Differences and Commonalties among Hispanic American Groups

Hispanic Americans are known as Latinos. They are residents of the United States (U. S. ) who can trace their ancestry to various Latin American countries such as Mexico, Cuba, Puerto Rico, the Dominican Republic, El Salvador, Nicaragua, Colombia, Ecuador, Peru and Panama. Latinos started to move to the United States in the 17th century. Guzman (2000) states that in year 2000, 58. 8% of the Hispanic population are Mexicans, 9. 6% are Puerto Rican, 3. 5% Cuban. 2. 2% Dominicans. The large size of the Mexican population is a result of the adjacent borders with the U. S.

The high percentage of Cubans is a result of their fleeing from political persecution and economic hardship which started in the 19th century. All Latinos speak the Spanish language which provides a basic link between people, resulting in a common group identity (Fitzpatrick, 1971). Latinos also share a sense of community and dedication to family (Langdon and Clark, 1993). However, they still split into distinct ethnic groups. Each group has a different cultural identity. Many Hispanic Americans prefer to use terms to reflect their community organization such as Cuban American or Mexican American over the term Hispanic American.

This paper examines the diversity among different Hispanic American groups. It identifies and compares the following four Latino groups: Mexican, Puerto Ricans, Cubans, and other South American. Economic Comparison Latinos economically lag behind whites in the U. S. The percentage of Latinos living below the poverty level is 22. 8%. This is much higher than the percentage of white Americans (7. 7%) living below the poverty level which indicates the continued economic struggle of Latinos in the United States.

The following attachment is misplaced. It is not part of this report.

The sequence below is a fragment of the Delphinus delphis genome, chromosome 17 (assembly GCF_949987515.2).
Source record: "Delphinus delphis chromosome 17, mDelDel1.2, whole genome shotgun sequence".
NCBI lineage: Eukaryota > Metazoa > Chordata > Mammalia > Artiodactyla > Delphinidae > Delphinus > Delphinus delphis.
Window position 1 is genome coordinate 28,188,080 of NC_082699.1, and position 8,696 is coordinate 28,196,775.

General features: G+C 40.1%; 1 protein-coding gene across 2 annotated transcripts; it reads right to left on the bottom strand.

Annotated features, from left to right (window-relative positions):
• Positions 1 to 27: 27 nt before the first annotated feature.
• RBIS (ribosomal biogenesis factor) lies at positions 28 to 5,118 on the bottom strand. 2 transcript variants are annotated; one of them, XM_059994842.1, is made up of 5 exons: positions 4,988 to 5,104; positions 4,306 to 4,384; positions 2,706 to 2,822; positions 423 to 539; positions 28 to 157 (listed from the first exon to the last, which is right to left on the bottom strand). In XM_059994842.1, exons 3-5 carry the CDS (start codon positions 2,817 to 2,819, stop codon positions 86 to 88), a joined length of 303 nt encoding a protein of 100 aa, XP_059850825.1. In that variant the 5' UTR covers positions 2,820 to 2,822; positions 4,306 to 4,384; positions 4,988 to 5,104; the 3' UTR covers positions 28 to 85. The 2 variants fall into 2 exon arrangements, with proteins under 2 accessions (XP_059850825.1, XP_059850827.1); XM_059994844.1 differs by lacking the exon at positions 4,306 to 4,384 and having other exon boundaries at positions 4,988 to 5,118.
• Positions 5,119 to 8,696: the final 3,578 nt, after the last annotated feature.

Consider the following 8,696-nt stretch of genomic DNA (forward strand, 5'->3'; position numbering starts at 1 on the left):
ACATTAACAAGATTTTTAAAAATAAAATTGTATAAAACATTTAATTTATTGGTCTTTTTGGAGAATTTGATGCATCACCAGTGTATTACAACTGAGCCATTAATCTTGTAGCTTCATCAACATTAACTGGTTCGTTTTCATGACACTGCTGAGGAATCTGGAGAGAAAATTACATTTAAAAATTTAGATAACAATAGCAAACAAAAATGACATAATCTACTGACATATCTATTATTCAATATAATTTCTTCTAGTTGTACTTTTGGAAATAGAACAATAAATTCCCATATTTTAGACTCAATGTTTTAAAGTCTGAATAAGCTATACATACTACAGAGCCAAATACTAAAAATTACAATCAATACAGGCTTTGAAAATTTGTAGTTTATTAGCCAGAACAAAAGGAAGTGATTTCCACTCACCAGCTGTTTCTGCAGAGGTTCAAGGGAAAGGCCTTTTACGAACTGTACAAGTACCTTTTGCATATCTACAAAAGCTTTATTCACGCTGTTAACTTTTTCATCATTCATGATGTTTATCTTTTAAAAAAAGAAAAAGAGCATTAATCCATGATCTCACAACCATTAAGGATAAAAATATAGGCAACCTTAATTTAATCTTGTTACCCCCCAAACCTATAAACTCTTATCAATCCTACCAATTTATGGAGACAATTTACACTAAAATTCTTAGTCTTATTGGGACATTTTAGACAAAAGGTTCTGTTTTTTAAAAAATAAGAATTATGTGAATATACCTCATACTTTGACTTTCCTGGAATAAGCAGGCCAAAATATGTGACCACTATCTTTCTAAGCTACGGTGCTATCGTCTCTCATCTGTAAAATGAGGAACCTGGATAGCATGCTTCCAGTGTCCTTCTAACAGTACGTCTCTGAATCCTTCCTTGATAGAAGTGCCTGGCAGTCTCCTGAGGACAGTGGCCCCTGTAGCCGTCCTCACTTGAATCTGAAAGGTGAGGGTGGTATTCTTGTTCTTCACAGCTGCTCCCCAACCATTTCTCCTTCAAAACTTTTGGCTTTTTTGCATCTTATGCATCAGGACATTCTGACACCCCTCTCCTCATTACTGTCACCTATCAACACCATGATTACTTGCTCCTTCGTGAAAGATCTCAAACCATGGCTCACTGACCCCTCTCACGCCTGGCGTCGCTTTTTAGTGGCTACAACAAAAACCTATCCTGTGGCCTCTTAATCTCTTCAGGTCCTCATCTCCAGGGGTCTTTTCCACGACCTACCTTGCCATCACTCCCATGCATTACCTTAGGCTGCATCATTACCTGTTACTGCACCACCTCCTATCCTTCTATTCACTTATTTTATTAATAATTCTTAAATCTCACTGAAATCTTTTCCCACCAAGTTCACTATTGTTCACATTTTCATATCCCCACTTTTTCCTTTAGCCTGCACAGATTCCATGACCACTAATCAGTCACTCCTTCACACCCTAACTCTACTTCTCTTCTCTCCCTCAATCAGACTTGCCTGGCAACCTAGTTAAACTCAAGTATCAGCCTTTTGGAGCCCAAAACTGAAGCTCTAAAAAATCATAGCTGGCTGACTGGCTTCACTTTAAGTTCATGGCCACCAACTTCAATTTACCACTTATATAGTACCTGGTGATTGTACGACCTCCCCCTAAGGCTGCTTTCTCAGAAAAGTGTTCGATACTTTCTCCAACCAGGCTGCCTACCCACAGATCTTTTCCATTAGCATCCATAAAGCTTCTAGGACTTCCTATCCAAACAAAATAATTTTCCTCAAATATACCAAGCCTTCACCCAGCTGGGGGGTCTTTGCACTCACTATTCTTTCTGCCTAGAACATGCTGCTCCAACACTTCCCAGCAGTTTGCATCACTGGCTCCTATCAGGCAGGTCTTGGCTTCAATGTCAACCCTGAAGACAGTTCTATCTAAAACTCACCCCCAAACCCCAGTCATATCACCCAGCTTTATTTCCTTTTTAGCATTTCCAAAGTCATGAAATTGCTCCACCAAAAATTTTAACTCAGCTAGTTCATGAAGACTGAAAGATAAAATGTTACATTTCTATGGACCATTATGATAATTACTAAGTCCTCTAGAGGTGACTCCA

Among U. S. Latinos, Puerto Ricans have the largest percentage of people living below the poverty level, with 25.8 percent. El Salvadorians are also extremely poor. They moved to this country to flee war and poverty and they come to the U. S. looking for work to send money home to their family. Of all full-time Latino workers, 23. 3% earn $35,000 or more.

Cuban Americans have the largest percentage (34. 4 percent) of workers earning $35,000 or more (Therrien and Ramirez, 2000). Language All Hispanic Americans belong to the Hispanic group on the basis of language. They all speak Spanish yet with different dialects. Some words are spelled and pronounced the same have yet they have different meanings.

Mexican Americans language is made up of a mix of their national language Spanish and English. They refer to it as Spanglish. Political Mexican Americans were led by Cesar Chavez who initiated the Civil Rights movement. The movement was pushing for fair pay, benefits and adequate wages. It encompassed other issues such as restoration of land grants, farm workers rights, enhanced education, and voting and political right (Mendoza, 2000). On the other hand, Puerto Rican Political Experience in the United States began with what was known as Class Politics. In it people from different classes banded together.

This eventually led to the socialism movement. First Puerto Ricans immigrants were influenced by radical political ideas like nationalism, internationalism, and socialism. However, they stayed out of politics and did not vote even though they wished to improve their circumstances in the United States (Torres, 2004). Puerto Ricans remained a separate entity on bases of their ethnicity. They sought to improve their socio-economic and political status as an ethnic group through politics (Torres, 2004). El Salvadorians are not active politically and do not participate in elections since most of them are illegal residents of the US.